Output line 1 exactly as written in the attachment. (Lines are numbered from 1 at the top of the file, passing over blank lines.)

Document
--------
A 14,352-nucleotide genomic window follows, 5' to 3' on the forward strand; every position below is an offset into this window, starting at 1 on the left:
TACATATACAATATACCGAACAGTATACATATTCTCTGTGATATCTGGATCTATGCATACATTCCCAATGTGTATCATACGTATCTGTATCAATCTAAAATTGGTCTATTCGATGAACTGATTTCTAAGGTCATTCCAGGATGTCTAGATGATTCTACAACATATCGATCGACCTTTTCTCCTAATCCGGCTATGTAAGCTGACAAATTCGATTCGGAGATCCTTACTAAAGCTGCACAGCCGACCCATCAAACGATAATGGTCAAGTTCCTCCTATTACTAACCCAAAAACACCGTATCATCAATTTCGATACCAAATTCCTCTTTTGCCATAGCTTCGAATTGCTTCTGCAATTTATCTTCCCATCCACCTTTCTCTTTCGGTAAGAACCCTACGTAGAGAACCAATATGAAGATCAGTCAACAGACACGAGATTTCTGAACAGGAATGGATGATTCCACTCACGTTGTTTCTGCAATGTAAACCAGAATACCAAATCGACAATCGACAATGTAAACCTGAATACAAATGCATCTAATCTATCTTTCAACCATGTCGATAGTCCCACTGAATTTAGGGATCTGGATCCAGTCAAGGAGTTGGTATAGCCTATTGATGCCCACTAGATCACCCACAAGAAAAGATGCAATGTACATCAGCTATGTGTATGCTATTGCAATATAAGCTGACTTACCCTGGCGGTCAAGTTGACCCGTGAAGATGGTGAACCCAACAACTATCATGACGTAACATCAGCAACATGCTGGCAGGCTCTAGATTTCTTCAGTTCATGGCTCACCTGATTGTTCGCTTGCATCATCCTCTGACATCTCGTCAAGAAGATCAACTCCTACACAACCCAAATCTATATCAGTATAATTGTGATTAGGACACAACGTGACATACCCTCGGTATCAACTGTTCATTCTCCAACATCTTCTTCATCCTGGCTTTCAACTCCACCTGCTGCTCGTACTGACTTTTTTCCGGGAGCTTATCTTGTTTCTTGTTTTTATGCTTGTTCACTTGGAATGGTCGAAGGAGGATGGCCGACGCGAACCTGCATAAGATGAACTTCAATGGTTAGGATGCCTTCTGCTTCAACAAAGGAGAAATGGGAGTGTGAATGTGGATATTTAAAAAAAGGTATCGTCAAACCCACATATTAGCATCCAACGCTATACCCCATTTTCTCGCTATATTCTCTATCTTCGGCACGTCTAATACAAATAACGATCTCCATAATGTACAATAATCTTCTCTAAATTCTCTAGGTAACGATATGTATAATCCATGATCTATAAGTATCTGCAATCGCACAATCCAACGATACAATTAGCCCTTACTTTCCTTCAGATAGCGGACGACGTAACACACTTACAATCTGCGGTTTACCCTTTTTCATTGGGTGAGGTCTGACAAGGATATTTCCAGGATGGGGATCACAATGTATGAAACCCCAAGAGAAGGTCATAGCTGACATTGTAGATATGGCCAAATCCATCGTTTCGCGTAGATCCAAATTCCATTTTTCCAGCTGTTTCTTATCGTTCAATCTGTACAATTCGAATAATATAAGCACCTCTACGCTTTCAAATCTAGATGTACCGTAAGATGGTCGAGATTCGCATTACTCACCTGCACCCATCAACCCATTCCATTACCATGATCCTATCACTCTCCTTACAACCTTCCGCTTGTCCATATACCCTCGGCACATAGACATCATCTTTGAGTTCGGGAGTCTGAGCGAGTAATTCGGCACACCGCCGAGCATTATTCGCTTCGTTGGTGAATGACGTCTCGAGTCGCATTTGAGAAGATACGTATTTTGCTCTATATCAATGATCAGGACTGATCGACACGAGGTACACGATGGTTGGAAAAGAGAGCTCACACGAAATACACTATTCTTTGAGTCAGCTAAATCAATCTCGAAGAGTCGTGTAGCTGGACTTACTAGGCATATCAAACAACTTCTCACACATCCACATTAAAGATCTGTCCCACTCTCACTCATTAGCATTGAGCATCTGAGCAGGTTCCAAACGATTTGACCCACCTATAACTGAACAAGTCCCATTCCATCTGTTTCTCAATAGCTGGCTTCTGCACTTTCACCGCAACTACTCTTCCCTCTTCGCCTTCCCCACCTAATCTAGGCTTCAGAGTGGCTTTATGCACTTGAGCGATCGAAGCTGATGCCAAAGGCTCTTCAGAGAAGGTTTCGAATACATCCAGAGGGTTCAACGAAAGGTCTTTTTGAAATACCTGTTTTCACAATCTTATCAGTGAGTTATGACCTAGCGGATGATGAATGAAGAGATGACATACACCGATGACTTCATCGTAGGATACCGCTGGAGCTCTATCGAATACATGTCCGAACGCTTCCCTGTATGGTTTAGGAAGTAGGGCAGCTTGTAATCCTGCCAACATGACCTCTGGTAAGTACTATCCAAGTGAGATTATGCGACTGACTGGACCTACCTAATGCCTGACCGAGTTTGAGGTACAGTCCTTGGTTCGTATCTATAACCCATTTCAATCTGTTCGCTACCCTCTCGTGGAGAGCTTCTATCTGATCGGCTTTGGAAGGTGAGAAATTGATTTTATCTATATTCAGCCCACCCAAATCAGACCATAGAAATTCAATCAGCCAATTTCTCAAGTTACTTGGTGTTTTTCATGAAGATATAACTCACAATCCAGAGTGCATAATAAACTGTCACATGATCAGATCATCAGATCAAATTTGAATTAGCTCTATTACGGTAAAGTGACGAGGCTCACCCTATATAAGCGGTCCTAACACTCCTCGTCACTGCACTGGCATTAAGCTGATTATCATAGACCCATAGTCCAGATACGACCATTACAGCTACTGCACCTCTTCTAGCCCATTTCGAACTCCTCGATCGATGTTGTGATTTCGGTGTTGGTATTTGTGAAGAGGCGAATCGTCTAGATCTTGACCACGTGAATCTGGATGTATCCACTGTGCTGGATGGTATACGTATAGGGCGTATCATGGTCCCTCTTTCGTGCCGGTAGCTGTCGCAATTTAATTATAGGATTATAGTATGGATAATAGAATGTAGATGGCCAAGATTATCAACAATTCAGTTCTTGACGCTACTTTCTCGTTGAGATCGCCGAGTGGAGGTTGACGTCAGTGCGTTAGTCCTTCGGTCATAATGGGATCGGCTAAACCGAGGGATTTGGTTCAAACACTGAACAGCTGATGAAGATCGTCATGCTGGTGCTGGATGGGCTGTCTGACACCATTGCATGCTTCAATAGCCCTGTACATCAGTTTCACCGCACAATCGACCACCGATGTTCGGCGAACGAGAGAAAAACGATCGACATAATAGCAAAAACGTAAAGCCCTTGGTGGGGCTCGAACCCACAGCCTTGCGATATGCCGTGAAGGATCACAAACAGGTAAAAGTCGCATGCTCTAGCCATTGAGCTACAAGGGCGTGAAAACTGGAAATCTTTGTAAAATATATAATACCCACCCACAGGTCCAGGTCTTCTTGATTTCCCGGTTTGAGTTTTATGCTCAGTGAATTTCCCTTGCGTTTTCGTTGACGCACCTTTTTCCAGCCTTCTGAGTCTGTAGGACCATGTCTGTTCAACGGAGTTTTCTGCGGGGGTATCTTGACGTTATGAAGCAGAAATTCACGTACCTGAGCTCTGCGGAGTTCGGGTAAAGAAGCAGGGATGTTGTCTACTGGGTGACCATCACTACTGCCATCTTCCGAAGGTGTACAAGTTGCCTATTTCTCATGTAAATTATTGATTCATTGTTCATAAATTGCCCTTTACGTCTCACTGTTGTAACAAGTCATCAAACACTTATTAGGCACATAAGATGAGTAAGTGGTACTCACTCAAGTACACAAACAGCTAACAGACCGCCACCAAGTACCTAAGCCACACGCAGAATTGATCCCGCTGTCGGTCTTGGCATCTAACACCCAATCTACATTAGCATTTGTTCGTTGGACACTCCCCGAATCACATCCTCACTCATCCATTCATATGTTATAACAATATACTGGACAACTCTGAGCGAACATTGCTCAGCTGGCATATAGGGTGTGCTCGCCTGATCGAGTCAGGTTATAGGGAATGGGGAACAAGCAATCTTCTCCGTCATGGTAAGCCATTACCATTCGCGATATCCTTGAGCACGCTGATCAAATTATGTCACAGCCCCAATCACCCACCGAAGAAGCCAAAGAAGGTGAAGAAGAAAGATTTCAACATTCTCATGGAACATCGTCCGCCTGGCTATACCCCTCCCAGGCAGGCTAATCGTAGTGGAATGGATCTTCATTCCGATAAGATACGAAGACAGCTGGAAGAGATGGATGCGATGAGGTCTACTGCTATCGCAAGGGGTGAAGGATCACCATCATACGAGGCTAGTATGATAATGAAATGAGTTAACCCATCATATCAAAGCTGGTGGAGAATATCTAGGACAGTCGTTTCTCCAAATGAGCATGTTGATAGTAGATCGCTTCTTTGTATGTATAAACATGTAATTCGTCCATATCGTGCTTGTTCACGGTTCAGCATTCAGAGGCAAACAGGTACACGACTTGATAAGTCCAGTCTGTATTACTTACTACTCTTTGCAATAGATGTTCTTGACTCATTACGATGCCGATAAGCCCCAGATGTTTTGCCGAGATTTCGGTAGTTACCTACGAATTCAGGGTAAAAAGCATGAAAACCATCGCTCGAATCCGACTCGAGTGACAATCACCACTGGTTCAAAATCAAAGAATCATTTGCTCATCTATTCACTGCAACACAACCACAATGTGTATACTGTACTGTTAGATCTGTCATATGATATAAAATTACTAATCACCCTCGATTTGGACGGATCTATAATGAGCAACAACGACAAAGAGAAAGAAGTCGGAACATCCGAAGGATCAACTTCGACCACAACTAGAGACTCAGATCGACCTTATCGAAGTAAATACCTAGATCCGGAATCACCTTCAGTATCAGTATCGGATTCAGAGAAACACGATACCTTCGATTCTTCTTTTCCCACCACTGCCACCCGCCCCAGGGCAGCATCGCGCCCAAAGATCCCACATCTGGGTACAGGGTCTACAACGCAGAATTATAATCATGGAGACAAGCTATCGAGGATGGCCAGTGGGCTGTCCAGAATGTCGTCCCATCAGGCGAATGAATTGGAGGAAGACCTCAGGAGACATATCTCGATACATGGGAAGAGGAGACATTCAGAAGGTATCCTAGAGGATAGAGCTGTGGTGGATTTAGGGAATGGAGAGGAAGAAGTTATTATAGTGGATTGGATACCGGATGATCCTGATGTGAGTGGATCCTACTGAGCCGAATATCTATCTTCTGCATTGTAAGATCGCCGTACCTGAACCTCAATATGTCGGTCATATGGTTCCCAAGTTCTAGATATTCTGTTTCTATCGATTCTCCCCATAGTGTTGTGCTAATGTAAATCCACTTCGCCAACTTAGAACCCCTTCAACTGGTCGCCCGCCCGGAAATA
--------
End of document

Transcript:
A 14,352-nucleotide genomic window follows, 5' to 3' on the forward strand; every position below is an offset into this window, starting at 1 on the left: